There are many types of damages awarded to both individuals and businesses. They include such things as breach of contract, personal injury and misleading financial advice. In broad terms, compensation is not subject to tax, neither is the interest earned up until the time that the award is made. That last point is important – if the payment is delayed and interest is added in the meantime, then that interest is taxable, and should be declared as income. Similarly, if you invest your compensation payment in an interest-bearing account, then that too is subject to tax.
Breach of contract
Payments awarded for breaches of contract are subject to scrutiny using the “Gourley principle.” According to Hui Ling McCarthy of Gray's Inn Tax Chambers, this means: “That a person must not be placed in a better or worse position as a result of a breach of contract than if the contract had actually been performed.” Therefore, the payment awarded is the amount the person would have received net of tax and is not subject to further tax. Interest is treated as mentioned in the introduction.
Personal injury damages
Payments made for accidents where the fault lies with another are treated in various ways, dependant on the reasons for the compensation. If the payment is for loss of earnings during recuperation, then it is subject to the Gourley principle, and tax is built in to the payment, though in practice, no tax is paid to HMRC. For example, a person is awarded £1,000 for the loss of wages and would normally pay £200 tax on that income. The Gourley principle is applied and the payment is reduced to £800 to reflect net earnings. All other payments made to accident victims are tax-free, including interest up to the date of the award.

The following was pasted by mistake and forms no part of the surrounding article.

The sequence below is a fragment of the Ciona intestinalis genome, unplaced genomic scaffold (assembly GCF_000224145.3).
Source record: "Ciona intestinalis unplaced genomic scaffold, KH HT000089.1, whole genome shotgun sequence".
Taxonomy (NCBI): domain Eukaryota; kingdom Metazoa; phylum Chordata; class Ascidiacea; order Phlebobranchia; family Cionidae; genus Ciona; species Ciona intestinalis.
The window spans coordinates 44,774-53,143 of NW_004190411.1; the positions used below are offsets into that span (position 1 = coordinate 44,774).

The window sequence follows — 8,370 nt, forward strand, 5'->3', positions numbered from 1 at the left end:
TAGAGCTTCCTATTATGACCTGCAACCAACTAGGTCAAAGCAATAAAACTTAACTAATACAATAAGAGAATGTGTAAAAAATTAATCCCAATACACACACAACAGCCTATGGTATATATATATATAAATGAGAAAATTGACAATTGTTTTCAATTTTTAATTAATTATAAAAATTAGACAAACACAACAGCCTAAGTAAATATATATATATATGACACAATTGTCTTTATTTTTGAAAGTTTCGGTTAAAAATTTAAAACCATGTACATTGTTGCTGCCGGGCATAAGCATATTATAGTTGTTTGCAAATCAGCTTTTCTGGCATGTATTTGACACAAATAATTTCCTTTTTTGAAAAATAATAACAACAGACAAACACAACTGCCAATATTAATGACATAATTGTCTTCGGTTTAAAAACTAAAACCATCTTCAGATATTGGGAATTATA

Children who receive payments in respect of vaccine damage are not liable for tax until they reach maturity and apply for tax credits. Any income being received from the damages, i.e. annuity payments, are then treated as investment income and subject to tax.
Misleading financial advice
Commonly known as “bad advice,” this covers the mis-selling of financial products, whether they be PPI (Payment Protection Insurance), investments, endowments, personal pensions or mortgages. This type of compensation is treated the same way as other damages, i.e. the capital amount is returnable, plus interest, which is tax free to the date of the award. However, there are restrictions and stipulations regarding certain bad advice payments, so check with a solicitor and/or HMRC.
Damages awarded for termination of employment
Termination of employment damages are payable in such circumstances where the employer has ended the employment without notice. These situations are generally grouped under the heading of “redundancy,” and payments are tax-free up to £30,000. All subsequent interest earned on the payment is taxable and must be declared to HMRC.